By Owen Morgan
A thrilling first day of action at the British Athletics Indoor Championships in Glasgow saw Welsh athletes claim four medals with the promise of more to come on Sunday.
Cardiff’s Sam Gordon led the way for Wales with a silver medal in a closely fought men’s 60m final.
Gordon started the day well by winning his heat in a time of 6.82, before clinching his place in the final by finishing second to Adam Thomas in 6.80 in his semi.
The final saw Sale’s Andrew Robertson take gold in 6.66, just ahead of the Welshman who clocked 6.70 to claim silver.
Despite earning a medal, Gordon wasn’t entirely happy with this performance, but is now looking forward to chasing the Tokyo Olympics qualifying standard during the outdoor season.
“I don’t want to sound down, but I know I should have done better,” said Gordon.
“The form I was in was good, but credit to Andy he performed when it mattered. The start didn’t come to fruition but something special can come from me.
“I’ll be off to America for a training camp now and then go in search of the Olympic standard.”
The second Welsh medal of the day came in the field where Blackheath’s Sarah Abrams claimed bronze in the long jump.
The recently crowned Welsh indoor champion jumped 6.40m with both her second and sixth attempts to finish third behind Abigal Irozuru, who claimed gold with a season’s best of 6.60m and Jazmin Sawyers, who won silver with 6.44.
Abrams, who also returned three no jumps, said afterwards: “I think I could have jumped further but it’s my first medal at a major championship so I’m chuffed.
“Everyone has no-jumps but some of those were big, I wasn’t consistent on the run-ups and that’s let me down.
“I wasted a few jumps but that’s the way it is. Indoors I’ve been really consistent but hopefully there’s one big jump to come soon.”
There was further Welsh success in the field in the shape of a bronze medal in the shot put for Patrick Swan.
The Cornwall athlete produced a season’s best throw of 16.49m to finish third behind champion Scott Lincoln, who registered 19.49m
Swan revealed afterwards he had won his medal on the back of a marathon car journey.
” I’m happy I travelled so far to get a medal for the first time in a major championships, it made the 12-hour drive worth it.
“I never normally do well off the back of a large drive but I’ve surprised myself, I felt hungry for it and got what I wanted.
“I feel like I’ve matured more in athletics and I feel I’m understanding I need to step my game up to compete with these boys. Training has been good but in competition I need to find that extra gear.”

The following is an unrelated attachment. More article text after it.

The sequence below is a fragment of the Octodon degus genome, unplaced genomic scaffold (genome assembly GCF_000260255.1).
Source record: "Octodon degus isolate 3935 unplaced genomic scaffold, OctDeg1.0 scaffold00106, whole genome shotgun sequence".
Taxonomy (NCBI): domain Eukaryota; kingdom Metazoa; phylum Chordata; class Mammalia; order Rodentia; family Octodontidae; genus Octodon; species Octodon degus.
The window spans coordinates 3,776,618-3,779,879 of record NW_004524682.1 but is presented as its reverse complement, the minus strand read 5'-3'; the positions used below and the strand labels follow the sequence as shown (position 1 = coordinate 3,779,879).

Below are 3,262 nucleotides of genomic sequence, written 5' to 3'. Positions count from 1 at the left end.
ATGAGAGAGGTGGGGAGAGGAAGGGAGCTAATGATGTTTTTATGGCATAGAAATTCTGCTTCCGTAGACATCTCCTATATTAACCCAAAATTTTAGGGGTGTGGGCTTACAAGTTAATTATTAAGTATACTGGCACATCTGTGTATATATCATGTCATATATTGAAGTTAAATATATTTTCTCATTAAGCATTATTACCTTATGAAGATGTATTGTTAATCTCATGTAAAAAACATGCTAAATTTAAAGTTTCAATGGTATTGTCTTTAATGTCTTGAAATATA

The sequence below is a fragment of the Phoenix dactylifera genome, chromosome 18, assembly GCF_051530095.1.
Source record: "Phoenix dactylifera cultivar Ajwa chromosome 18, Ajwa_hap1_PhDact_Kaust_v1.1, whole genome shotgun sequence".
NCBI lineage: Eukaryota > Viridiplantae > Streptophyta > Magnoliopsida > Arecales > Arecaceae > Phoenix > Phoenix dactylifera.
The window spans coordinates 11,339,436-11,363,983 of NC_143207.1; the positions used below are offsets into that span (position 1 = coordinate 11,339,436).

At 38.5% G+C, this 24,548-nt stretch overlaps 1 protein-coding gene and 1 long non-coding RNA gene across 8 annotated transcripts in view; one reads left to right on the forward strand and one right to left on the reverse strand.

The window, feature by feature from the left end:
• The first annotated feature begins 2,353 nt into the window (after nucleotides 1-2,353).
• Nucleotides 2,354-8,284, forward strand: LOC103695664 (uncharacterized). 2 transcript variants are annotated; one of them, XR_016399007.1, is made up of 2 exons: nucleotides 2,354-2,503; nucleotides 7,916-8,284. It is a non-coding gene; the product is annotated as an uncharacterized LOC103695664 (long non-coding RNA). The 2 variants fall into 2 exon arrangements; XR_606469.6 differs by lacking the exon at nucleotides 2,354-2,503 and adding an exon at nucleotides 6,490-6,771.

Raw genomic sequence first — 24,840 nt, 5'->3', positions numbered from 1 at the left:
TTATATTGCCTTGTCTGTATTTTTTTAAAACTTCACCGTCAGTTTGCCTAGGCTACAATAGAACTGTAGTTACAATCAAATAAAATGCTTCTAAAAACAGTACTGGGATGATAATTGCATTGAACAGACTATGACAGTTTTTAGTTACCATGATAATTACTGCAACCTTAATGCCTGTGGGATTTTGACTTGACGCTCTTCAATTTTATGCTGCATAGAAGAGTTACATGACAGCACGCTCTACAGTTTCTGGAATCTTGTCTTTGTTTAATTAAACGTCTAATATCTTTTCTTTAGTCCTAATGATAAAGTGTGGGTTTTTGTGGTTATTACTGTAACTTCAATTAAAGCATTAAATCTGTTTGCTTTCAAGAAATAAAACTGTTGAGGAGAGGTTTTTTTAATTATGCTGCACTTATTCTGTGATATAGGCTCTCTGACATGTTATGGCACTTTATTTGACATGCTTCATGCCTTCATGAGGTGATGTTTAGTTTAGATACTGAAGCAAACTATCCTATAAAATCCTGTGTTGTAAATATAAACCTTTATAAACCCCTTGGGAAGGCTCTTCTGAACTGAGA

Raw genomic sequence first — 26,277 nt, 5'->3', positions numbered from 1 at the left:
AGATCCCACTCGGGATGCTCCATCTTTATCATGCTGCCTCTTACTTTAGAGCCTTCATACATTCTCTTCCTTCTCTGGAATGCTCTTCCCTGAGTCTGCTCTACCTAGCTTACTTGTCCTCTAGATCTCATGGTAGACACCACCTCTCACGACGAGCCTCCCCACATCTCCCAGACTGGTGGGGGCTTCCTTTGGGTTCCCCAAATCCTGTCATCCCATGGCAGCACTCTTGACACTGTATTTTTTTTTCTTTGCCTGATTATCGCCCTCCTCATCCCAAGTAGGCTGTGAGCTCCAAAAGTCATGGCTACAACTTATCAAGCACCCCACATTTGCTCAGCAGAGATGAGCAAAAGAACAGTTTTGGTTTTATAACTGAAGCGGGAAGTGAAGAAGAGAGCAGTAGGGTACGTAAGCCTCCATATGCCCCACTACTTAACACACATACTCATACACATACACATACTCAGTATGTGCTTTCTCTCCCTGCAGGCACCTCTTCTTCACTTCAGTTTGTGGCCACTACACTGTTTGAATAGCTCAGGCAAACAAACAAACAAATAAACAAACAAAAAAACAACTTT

There was a strong Welsh presence in the men’s 3,000m final which featured Commonwealth Games steeplechase duo Ieuan Thomas, of Cardiff Athletics and Swansea Harrier Jonny Hopkins.
But it was Cardiff’s Mike Ward, who got amongst the medals by claiming bronze in a season’s best time of 8:10.31 behind champion Jonathan Davies, of Reading, who won gold in 8:07.96.
Ward, who returned to Wales last year after studying in America, was happy to put his good training form into practice at the championships.
“The training’s been there the whole time, I just haven’t really been executing, so it’s nice to finally do that, yeah I’m happy.
“About four laps out I realised, they were getting away, but not too far. I thought I need to stay in the zone a little bit, and hopefully with 400m to go I can put the burners on and see if I can take a spot.
“Then it came to that last lap, I saw the little wobble, I thought I just kind of need to go here, and I knew I could do it.
“I’m now taking a bit of down time, and then using March to build back up and get back to basics and training, and then head out to the USA to do some training and hopefully come back to outdoors, get some new PBs and see what I can do at the trials.”
There were a number of other excellent Welsh performances on the day with Birchfield Harrier Mica Moore narrowly missing out on a medal in the 60m when she finished fourth in 7.63.
Swansea Harrier Joe Brier booked his place in Sunday’s 400m final with two season’s best performances. He clocked 47.81 to win his heat and then 47.70 to finish second in his semi-final.
Meanwhile, Cardiff Athletics’ James Heneghan qualified for Sunday’s 1500m final by clocking 3:51.21, while Beth Kidger, of Brighton Phoenix in 4:33.00 and Cardiff Athletics’ Kate Seary, in a season’s best 4:34.53, both qualified for the women’s final.
There will be a number of other Welsh medal hopes on Sunday, with the likes of British outdoor champion Beth Davies going in the 5,000m walk final, Melissa Courtney-Bryant and Jenny Nesbitt lining up in the 3,000m final, and in-form Adele Nicoll contesting the shot put final.
You can follow live coverage of Sunday’s action on the BBC through Connected TV and online.